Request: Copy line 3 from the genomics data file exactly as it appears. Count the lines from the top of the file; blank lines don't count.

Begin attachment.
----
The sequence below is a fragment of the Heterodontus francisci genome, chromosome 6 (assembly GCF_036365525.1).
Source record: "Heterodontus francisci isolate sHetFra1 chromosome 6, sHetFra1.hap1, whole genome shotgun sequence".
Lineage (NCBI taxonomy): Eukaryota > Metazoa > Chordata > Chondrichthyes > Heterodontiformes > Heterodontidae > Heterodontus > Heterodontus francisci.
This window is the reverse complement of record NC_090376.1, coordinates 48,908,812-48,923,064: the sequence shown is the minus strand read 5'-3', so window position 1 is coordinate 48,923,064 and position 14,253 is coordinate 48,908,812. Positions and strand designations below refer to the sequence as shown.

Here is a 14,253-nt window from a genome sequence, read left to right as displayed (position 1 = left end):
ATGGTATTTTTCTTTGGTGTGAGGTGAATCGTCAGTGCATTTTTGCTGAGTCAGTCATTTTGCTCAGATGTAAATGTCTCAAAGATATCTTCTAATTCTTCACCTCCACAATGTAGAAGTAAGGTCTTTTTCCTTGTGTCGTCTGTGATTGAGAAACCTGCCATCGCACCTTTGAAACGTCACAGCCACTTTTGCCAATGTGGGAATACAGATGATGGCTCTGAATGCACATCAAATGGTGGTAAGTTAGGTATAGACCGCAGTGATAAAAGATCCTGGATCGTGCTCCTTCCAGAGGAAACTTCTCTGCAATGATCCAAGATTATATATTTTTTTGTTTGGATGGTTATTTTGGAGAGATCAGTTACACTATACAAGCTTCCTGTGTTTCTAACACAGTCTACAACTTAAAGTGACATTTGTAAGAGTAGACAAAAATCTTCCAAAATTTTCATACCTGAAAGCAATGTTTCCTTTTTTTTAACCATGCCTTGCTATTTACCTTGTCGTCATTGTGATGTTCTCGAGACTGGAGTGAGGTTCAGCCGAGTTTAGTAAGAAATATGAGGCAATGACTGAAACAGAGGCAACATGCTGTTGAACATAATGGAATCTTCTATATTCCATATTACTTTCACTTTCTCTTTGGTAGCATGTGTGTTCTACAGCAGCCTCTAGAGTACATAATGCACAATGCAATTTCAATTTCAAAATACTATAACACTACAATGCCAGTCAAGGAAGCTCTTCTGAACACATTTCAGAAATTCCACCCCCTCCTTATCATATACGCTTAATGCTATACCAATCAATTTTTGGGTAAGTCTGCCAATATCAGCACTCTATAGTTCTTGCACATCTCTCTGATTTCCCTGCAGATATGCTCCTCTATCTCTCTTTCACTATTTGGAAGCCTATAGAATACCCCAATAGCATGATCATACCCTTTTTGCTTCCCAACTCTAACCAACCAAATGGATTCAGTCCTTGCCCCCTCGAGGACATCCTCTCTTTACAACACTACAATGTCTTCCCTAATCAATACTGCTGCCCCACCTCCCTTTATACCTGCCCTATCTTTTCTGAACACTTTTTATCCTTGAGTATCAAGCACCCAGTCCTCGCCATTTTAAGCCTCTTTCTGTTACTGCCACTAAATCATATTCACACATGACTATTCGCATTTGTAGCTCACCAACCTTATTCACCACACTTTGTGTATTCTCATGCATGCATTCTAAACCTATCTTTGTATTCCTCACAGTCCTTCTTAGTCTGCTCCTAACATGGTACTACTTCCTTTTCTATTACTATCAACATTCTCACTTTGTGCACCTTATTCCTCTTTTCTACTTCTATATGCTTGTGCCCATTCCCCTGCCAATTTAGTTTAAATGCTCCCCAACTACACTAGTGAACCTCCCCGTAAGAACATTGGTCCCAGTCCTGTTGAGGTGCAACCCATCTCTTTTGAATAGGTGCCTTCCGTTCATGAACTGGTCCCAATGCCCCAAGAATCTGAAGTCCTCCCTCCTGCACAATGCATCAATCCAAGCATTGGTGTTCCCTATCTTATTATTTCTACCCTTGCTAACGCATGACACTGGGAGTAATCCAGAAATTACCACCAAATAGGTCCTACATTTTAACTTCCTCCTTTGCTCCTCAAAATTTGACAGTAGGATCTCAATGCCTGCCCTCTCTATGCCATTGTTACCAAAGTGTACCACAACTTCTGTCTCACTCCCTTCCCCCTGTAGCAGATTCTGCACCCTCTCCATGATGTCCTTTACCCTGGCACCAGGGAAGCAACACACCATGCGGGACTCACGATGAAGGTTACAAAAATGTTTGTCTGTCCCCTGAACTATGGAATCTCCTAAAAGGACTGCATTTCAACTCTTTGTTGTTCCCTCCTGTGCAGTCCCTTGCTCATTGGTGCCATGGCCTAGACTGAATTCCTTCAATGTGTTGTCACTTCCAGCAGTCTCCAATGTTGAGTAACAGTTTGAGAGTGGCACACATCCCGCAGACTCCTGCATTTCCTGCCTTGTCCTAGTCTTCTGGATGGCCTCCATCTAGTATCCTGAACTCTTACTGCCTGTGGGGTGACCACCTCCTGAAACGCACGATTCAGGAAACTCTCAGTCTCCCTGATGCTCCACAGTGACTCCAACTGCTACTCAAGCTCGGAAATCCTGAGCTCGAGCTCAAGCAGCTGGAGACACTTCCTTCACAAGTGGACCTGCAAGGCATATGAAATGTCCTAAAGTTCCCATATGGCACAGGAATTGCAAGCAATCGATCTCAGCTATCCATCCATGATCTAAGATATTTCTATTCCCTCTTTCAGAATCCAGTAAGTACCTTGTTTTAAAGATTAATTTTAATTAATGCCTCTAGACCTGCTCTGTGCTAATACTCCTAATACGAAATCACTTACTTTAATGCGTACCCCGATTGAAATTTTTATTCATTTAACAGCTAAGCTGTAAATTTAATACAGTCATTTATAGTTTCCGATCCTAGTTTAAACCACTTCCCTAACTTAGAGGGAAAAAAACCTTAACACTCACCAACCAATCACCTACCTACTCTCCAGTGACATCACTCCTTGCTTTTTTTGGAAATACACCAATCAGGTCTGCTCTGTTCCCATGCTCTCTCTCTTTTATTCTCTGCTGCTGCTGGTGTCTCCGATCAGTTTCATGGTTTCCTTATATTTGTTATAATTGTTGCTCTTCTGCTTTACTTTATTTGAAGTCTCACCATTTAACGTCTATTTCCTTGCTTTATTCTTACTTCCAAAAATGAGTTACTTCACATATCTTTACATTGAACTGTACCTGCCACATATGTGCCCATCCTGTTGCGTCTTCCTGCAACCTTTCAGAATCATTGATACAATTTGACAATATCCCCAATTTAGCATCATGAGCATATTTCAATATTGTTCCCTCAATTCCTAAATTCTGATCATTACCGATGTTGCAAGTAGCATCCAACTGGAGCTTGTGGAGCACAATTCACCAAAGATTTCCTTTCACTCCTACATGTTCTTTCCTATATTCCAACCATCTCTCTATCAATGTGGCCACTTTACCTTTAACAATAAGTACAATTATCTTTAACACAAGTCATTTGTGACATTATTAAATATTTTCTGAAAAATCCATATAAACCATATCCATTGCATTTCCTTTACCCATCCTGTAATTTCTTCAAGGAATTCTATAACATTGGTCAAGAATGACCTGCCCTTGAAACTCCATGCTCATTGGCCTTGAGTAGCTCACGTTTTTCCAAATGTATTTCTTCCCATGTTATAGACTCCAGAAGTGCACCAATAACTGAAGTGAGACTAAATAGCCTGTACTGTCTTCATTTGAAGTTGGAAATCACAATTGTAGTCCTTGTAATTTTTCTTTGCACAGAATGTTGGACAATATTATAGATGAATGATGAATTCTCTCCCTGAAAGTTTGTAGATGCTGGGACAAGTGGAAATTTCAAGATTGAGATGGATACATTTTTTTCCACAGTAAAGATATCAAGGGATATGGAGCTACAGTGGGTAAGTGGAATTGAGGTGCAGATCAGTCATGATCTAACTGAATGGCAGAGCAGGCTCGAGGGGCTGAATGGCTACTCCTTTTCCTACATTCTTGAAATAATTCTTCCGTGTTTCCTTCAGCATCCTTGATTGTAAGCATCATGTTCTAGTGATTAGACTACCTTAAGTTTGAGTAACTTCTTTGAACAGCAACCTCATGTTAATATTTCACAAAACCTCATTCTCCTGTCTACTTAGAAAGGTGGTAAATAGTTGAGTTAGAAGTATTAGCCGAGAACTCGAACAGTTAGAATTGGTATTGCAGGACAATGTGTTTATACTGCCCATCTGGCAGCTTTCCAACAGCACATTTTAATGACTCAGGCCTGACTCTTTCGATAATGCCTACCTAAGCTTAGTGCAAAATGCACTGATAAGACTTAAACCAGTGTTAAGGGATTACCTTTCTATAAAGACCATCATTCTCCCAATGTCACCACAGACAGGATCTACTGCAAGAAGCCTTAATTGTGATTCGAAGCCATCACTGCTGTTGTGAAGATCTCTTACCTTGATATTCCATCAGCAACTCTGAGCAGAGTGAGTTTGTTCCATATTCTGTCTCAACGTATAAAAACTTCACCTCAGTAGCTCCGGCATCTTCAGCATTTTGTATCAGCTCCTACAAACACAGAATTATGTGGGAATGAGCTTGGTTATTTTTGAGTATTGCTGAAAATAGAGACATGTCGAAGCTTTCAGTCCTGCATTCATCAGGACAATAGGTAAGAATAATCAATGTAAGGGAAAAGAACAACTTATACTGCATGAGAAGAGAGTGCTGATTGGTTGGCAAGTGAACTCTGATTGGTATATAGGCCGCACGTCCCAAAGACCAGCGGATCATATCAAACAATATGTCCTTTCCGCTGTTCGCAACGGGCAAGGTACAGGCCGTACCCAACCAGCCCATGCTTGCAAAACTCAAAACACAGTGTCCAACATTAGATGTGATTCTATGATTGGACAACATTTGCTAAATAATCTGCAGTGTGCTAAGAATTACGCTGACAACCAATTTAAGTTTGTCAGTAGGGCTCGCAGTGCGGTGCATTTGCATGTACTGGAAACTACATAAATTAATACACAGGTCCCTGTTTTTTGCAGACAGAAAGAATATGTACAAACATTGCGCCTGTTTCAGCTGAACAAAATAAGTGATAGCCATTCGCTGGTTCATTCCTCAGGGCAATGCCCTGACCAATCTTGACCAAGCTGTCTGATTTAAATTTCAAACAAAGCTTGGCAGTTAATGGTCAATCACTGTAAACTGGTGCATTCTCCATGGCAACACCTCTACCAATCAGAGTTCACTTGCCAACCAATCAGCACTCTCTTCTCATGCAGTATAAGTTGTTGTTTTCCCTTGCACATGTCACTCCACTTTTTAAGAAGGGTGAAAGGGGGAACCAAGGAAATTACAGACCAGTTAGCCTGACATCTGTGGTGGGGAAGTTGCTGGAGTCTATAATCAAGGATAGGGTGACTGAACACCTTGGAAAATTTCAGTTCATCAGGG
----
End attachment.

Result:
Lineage (NCBI taxonomy): Eukaryota > Metazoa > Chordata > Chondrichthyes > Heterodontiformes > Heterodontidae > Heterodontus > Heterodontus francisci.